Symphony No.8 in C minor [1890 version edited Robert Haas]
Reviewed by: Sybille Werner
Reviewed: 14 July, 2006
Venue: Max-Littmann-Saal, Regentenbau, Bad Kissingen, Germany
Founded in 1986, the “Kissinger Sommer” Music Festival takes place annually from mid-June to mid-July in the five halls of the “Regentenbau” – which was built between 1911-1913 and named in honour of Luitpold, prince regent of Bavaria – a monastery, and various churches in and around the German spa town of Bad Kissingen.
This year’s programme consisted of more than 50 concerts, featuring new talent as well as a host of internationally-known artists including soloists Sabine Meyer, Jochen Kowalski, Waltraud Meier, Franz Peter Zimmermann, Mischa Maisky, Heinrich Schiff, Evgeny Kissin and Lang Lang, and the Vienna Symphony with Rafael Frühbeck de Burgos, the Deutsches Symphonie-Orchester Berlin with Kent Nagano, the BBC Symphony Orchestra under Lawrence Foster and its new chief conductor Jiří Bělohlávek, and the Philharmonia Toscanini with Lorin Maazel.
Herbert Blomstedt, recently named honorary conductor for life by Bamberger Symphoniker, brought the orchestra from their nearby home to the Max-Littmann-Saal, the Regentenbau’s main auditorium, to perform Bruckner’s Eighth Symphony. The hall, in the classic shoe-box shape with one surrounding balcony, seating capacity only 1160, theoretically seemed too small to handle the sound of the large orchestra and enlarged brass section this work requires; however, it has a rather high ceiling and is panelled in cherry wood throughout, lending great warmth to the sound. Even the loudest moments were never unpleasant, which I attribute as much to the ameliorating factors of the auditorium as to the skill of the conductor and musicians. Blomstedt elicited a rich, warm string tone throughout (using antiphonal seating for the violins), perfect balance in the woodwinds, and he never let the brass turn shrill or overpowering.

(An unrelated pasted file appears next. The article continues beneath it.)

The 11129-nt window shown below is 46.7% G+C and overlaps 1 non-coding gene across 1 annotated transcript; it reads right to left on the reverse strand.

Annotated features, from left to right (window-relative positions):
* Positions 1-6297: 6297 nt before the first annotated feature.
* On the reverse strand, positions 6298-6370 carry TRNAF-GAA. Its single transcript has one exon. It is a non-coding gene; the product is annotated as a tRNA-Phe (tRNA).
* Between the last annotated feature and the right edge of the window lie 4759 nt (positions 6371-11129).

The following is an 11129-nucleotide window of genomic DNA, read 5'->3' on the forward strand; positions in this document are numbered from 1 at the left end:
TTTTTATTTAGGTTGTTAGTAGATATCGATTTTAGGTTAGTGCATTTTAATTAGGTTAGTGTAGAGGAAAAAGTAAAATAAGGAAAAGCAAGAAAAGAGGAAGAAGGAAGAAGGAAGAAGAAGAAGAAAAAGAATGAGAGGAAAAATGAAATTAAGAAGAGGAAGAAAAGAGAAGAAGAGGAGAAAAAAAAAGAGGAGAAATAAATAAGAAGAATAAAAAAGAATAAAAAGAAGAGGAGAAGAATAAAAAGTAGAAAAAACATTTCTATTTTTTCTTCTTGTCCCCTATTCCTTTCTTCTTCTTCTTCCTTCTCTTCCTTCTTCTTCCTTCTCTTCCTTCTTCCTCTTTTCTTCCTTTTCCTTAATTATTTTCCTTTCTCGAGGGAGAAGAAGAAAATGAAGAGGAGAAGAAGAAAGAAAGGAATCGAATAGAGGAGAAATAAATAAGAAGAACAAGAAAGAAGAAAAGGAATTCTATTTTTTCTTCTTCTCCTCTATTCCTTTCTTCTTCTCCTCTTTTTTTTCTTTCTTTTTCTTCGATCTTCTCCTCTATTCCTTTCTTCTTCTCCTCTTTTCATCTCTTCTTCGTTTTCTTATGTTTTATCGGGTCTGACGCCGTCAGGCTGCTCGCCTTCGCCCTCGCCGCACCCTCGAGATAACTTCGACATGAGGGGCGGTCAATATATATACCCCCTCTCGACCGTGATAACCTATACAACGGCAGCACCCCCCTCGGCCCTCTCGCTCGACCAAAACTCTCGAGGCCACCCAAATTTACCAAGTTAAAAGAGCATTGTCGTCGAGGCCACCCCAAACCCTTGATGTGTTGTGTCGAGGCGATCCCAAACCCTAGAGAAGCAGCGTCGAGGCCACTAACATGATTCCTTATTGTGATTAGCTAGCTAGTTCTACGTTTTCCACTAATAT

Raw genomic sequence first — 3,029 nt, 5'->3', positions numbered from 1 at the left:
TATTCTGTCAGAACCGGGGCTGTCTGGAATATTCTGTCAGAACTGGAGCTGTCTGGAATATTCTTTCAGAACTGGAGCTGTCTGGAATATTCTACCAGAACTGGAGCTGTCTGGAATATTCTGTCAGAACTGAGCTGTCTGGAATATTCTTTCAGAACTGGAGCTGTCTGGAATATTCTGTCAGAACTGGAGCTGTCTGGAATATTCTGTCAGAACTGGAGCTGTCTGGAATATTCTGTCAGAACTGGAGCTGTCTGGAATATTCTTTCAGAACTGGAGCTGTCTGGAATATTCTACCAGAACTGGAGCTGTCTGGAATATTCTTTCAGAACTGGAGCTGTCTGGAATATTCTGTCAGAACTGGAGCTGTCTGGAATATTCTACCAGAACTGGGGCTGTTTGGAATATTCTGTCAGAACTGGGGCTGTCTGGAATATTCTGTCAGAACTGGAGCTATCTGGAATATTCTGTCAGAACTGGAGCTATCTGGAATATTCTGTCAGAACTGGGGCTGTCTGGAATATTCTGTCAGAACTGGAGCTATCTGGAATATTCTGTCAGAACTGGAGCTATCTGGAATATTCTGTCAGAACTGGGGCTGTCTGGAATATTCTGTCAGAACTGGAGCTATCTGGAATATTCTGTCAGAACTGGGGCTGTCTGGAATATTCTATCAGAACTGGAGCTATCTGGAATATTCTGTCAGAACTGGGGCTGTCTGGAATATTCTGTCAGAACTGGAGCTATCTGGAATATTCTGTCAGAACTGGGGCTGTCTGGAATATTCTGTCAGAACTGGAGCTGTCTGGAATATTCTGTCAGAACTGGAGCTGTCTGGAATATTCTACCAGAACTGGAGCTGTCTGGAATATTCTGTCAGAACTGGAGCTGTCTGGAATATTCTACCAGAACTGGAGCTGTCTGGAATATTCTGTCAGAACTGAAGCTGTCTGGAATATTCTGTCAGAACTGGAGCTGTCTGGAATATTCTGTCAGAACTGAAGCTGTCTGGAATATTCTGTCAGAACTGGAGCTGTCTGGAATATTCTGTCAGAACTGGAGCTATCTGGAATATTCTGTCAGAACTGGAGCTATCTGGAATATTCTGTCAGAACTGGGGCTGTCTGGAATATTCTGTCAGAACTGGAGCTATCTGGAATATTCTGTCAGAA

One would expect a patrician reading of this monumental symphony from the 79-year-old conductor, who considers this to be the greatest symphonic work of the late 19th-century. Bruckner is often treated with almost religious reverence, cathedral-like vast expanses of sound simply allowed to unfold. Not so on this occasion. Blomstedt, who also chose this symphony, in Robert Haas’s edition, for his final performance as Music Director of the Gewandhaus Orchestra Leipzig last year, clearly has a deeply personal connection to this work. Conducting from memory, he was passionately involved with every detail, while never losing sight of the long lines and monumental overall structure. So compelling was the narrative that the 80+ minutes seemed to pass in a flash.
The third movement, marked ‘Adagio: feierlich langsam, doch nicht schleppend’ (solemnly slow, but not dragging), was taken slower than it is usually played, but even here Blomstedt spun such a long, continuous line throughout that one’s attention never flagged, and the audience seemed completely absorbed. The conductor managed to integrate the five major sections without sacrificing contrast, balancing the ‘heavenly’ cello theme with the outbursts in the brass and leading inexorably to the climax, the deceptive cadence punctuated by the only appearance of the triangle and cymbals. After this outburst, the Wagner tubas in the coda seemed like balm on the soul.
Blomstedt’s overall approach was apparent from the very beginning of the symphony – beautiful nuances and flexible phrasing, great attention to balances and inner lines, transparency, and strict adherence to Bruckner’s terraced dynamics, all within the framework of the overall structure. The only minor complaint, possibly due to the limited size of the hall, would be that the soft dynamics often projected too much: there were very few real pianissimos.
Like Beethoven in his Ninth Symphony, Bruckner for the first time here followed the opening Allegro with a scherzo, which in less skilled hands can disintegrate into a series of repetitive phrases. Blomstedt kept a legato line going throughout, directing the listener’s attention to the larger divisions within the movement instead. In the finale, ‘Feierlich, nicht schnell (Solemnly, not fast), the conductor again went to the outer limits of Bruckner’s tempo indications. While in the Adagio he had explored the slower spectrum of ‘Feierlich’, here he rather moved things along, while still retaining the character the composer had asked for. It was a glorious finale, passionate string passages, triumphant brass fanfares, stately chorales, and everything finally coming to a close in the ‘transfiguration’ of the coda.
A performance of such intense personal involvement by conductor and orchestra does not happen very often, and the performers and audience clearly were exhilarated afterwards. It was an evening to treasure.